INTERVIEW: Dolce & Gabbana – The Return of the Prodigal Sons

on women, their legacy, and the evolution of their brand

 

Seemingly yesterday, this Italian mega brand had a tremendous amount of mainstream appeal, backed by celebrities like Madonna in the ‘90s for its sultry take on fashion and sensuality. But since 2009, the most famous design duo in the world has been reinventing Dolce & Gabbana as a patrimonial brand using the classic codes of Italy with full-fledged nods to history, art, and tradition. Upon meeting the designers in Dubai ahead of a private dinner, they asked me where I came from. I responded, “Tunisia, the land of Azzedine Alaia.” They replied that they look up to this fashion genius. One thought came to mind: if Alaïa did the same job taking inspiration from Tunisia as Domenico Dolce and Stefano Gabbana do from their country, perhaps we would attract more tourists—but that’s another story altogether. 

We sat down for a laid-back interview on their legacy, the story behind their evolving Sicilian aesthetic, and how Karl Lagerfeld is the new Benjamin Button.

ON THEIR LEGACY AS FASHION DESIGNERS

For people like you who work on the imagining and representation of a culture, what does the Orient evoke for you?

Domenico Dolce (DD): The Orient is one thing, and Dubai is another altogether. Dubai is a metropolis. Today, Europe is seen as the famed grandmother, the oldie, whereas here everything is new. During the Italian renaissance, architects built Florence, Naples, and Palermo; they invented the baroque. Here, we are witnessing history: the birth of a new city.

Stefano Gabbana (SG): In 300 years, the Emirates will mark the sign of the times. You see, Sicily is not so far from Arab culture. There are so many things that link us together in food, in taste, in decorum—the feeling between Arabs and Sicilians is actually pretty close. [Between the years 831-1072, Sicily was actually an Islamic state referred to as “The Emirate of Sicily,” whose capital was Palermo.]

And what about the women of both cultures?

SG: Both represent femininity.

DD: There’s a comparison to be made between the south Italian culture, North African culture, and the culture here—the woman as the maternal mother, the center of the family.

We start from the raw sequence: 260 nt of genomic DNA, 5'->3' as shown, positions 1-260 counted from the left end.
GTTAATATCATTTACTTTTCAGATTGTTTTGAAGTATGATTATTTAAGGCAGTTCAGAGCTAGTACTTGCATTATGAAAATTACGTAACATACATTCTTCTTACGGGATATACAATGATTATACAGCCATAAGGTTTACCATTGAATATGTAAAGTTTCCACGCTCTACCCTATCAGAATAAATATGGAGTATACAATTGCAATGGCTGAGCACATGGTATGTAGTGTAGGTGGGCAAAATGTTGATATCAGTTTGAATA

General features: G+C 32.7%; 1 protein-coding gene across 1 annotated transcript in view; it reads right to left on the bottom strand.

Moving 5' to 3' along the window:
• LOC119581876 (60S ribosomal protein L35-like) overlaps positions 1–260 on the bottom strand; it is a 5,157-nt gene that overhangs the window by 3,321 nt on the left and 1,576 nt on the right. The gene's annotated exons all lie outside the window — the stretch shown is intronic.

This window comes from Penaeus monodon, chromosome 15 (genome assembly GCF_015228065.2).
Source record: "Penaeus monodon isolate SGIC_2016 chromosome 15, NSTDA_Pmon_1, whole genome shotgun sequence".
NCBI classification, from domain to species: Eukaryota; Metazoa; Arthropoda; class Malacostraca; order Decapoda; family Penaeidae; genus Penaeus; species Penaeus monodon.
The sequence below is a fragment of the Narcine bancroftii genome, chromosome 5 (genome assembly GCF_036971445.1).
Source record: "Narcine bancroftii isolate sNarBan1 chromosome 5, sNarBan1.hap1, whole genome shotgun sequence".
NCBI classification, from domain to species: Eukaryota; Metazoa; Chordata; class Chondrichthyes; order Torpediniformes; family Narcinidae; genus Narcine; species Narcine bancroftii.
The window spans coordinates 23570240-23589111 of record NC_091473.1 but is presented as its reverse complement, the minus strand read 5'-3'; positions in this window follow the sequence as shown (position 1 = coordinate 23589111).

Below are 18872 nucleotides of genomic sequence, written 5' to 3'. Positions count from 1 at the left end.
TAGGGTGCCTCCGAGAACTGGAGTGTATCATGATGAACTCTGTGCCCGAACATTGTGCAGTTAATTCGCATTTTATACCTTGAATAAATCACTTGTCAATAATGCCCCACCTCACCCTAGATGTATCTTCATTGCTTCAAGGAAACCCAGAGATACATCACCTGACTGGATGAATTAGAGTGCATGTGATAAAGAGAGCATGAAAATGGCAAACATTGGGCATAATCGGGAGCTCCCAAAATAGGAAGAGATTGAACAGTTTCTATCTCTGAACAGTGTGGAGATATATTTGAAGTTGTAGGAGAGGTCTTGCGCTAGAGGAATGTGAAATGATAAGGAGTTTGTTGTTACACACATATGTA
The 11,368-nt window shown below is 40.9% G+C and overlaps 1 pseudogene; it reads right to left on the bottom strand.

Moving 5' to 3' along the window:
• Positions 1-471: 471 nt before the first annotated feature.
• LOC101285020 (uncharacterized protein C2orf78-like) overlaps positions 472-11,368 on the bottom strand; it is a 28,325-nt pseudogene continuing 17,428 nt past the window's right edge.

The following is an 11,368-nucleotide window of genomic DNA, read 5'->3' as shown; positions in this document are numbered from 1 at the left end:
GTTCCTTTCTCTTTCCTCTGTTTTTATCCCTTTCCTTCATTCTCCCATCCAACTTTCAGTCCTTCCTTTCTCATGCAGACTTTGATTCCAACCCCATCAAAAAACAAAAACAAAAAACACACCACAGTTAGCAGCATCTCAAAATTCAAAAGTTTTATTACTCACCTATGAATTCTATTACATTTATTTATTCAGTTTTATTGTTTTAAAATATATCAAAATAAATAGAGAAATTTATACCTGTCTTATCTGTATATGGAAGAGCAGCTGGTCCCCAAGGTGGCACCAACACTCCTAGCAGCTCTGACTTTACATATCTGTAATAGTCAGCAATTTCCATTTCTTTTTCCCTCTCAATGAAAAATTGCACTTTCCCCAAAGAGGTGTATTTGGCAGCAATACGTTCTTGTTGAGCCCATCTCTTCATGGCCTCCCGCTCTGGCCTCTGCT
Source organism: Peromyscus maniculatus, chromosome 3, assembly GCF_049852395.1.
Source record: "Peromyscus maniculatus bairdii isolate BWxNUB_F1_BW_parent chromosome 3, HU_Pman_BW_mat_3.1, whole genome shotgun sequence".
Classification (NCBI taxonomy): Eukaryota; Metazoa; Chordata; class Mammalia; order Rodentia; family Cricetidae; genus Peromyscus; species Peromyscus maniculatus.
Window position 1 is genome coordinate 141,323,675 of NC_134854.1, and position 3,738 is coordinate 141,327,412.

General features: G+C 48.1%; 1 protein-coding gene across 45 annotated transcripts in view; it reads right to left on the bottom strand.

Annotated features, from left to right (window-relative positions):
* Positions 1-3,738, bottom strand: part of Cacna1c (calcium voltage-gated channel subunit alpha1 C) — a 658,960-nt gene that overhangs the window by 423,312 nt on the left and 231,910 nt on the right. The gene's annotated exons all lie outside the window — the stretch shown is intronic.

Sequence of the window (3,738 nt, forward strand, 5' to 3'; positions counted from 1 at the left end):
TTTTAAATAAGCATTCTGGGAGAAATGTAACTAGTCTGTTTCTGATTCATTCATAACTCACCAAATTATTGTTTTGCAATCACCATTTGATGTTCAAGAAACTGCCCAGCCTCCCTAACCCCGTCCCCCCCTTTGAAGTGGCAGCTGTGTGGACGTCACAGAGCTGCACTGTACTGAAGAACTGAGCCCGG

It seems like there are some designers who love women and others who love fashion…

DD: Exactly!

SG: Well, you have some who love women and some who hate them (laughs)

Your career is based on beautifying the female figure. Do you think of yourselves as “Pygmalions?” As artists?

SG: Artists? No. We are couturiers.

DD: Couturiers at the service of women.

SG: Our work is artistic in a sense that it has to do with fantasy, but for us, “art” is eternal. Fashion, by definition, is ephemeral. It might be a sign of times, but it is never eternal.

Yet in many of your previous interviews, you seem preoccupied by the legacy of Dolce & Gabbana. You even mentioned as a joke that when you will die, Karl Lagerfeld will come to replace you at the helm.

DD: For sure! He is immortal (laughs). His spirit still flies over Dubai [Lagerfeld hosted Chanel’s 2015 Cruise show in Dubai two weeks before our interview]. He is a superhero; he has the gift of transformation. Soon he will become a baby all over again…

Like Benjamin Button! And there’s actually a comparison to be made between being a designer and Benjamin Button: each new season you need to be fresher, to be newer. How do you continue to reinvent yourselves with new codes of femininity that tend to be about a woman who is more masculine, more in charge, more mobile? Maybe this woman doesn’t want to be as sensual as you would necessarily want her to be…

DD: Women don’t want to be sensual until they try a corset on, but then when they see themselves in the mirror they say, “Well…” (laughs). There is nothing more beautiful than the feminine world—it’s much more interesting than the masculine world as it holds so many mysteries. Furs, vanity, make-up, jewelry, lingerie, corsets…we are fascinated by these codes and they are still so incredibly strong today—they make womanhood unique.

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